Farmington Hills woman wishes she had weight loss surgery sooner

For most of her life, Diane Cary, 42, of Farmington Hills, was on the losing side of a battle with her weight. Her first foray into dieting was in Weight Watchers when her mother enrolled her in middle school. "I was the tallest in my grade and was an emotional eater," she says. "I resented going. Every time I went, it seemed like my weight was inching up, not down."

Through high school, college and eventually adulthood, she continued to diet and regain the weight, soon finding her physical activity limited by her size. She had back pain and was taking three medications for high blood pressure and high cholesterol. Eventually, at 328 pounds, she decided she had had enough. "I realized I was feeling bad," she explains. "I was tired of feeling sick and tired."

She went to her primary care physician, who talked to her about bariatric surgery and referred her to the Weight Control Center at Beaumont Health System. In May 2010, she attended a free seminar and started in the Bariatric Surgery Support Program, a pre- and post-bariatric surgery program that teams patients up with medical doctors, surgeons, dietitians, exercise physiologists and psychologists. After meeting monthly with her team, she underwent surgery with David Chengelis, M.D., in November 2010.

"I was scared, but I felt like this was my last resort," she says.

Now, she wishes she had had the surgery sooner. Her weight started dropping off in the first month after surgery. She began walking 20 minutes a day on a treadmill, which would have been a struggle before surgery. "Then I pushed it to 30 minutes, then 32, then 35, a little bit more each time. Pretty soon, I was up to 60 minutes of walking a day," Diane says.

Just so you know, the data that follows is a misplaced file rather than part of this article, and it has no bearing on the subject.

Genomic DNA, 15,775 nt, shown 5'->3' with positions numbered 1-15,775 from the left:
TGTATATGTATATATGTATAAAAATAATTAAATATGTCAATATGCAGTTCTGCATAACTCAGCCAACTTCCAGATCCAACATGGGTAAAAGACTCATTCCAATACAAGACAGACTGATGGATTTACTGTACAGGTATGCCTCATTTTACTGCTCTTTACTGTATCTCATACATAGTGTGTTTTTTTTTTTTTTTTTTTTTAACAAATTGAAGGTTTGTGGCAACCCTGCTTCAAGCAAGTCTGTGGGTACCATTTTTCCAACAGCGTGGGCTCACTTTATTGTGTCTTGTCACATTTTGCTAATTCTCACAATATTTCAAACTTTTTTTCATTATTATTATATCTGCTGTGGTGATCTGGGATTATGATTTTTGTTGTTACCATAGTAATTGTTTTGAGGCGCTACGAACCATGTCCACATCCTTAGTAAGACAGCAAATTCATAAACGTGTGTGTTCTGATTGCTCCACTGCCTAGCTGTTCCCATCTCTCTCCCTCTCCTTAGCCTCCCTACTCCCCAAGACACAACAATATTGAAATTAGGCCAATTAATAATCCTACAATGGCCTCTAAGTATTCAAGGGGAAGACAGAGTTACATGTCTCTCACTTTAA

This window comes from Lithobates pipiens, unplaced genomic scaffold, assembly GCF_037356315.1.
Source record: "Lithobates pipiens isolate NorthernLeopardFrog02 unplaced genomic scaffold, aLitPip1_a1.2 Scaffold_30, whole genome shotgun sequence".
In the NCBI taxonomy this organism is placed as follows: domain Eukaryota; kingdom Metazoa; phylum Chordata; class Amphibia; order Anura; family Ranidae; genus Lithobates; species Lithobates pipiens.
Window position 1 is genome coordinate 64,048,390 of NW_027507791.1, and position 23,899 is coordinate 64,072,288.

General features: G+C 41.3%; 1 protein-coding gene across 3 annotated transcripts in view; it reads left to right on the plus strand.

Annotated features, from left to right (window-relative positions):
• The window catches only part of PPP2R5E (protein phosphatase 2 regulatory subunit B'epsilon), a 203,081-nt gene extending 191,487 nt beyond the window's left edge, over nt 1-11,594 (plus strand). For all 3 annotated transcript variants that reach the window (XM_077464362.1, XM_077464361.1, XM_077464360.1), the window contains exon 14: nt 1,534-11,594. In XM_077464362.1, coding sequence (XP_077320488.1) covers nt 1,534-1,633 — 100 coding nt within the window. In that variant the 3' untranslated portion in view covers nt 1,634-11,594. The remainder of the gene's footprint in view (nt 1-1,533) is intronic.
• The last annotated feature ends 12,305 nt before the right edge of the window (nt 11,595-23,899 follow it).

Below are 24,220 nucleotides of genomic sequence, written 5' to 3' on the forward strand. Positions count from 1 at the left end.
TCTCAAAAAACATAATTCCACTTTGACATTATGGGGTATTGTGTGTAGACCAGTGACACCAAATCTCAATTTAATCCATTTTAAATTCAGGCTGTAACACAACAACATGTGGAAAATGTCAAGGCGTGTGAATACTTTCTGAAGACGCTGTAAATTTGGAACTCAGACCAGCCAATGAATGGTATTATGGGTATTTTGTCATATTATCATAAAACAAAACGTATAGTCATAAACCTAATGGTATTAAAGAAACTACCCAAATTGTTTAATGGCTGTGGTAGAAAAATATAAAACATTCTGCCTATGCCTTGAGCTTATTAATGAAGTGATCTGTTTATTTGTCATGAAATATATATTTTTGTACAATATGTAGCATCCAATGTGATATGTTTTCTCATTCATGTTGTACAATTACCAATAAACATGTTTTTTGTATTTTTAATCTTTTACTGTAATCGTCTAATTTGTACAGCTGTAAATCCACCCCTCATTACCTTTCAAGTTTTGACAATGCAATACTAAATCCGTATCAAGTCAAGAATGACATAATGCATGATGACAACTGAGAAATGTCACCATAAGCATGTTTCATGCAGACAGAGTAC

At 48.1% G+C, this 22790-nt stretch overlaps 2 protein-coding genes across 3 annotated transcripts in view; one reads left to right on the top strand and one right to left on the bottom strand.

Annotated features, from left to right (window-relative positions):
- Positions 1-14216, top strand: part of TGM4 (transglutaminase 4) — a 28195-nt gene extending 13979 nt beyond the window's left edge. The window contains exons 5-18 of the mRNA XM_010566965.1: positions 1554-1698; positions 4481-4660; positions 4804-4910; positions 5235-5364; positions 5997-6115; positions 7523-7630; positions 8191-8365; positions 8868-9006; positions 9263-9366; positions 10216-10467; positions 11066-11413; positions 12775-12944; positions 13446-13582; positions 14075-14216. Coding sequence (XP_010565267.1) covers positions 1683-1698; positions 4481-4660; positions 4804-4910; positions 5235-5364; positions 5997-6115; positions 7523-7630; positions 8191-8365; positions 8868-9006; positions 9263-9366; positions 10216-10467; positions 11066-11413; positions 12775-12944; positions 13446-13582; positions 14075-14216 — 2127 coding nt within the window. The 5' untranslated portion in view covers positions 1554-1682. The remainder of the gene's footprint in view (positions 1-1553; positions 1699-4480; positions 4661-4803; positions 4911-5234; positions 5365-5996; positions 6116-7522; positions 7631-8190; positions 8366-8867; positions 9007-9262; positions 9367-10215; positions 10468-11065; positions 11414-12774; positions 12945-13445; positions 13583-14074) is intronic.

When the weather improved the following spring, she began running and now runs three miles a day, five to six days a week. Just 11 months after surgery, Diane ran her first 5K race. In total, she has lost more than half of her weight.

Two years after her procedure, the unit secretary in a nursing home has her sights set on running her first half-marathon in 2013. While weight loss continues to challenge her, especially during this holiday season, she still attends support group meetings at Beaumont's Weight Control Center.

"Having bariatric surgery was the best decision," she says. "I can't believe how much better I feel. I really enjoy being active. It changed my life."

Diane's advice for others contemplating weight loss surgery, "Weigh your options. The procedure is a lifestyle change, not a cure. If you stick with the program- eat healthy and exercise, you'll not only feel better, but look better."

Beaumont Health System offers medical and surgical weight loss programs. To attend a free seminar, go to classes.beaumont.edu or call 888-899-4600.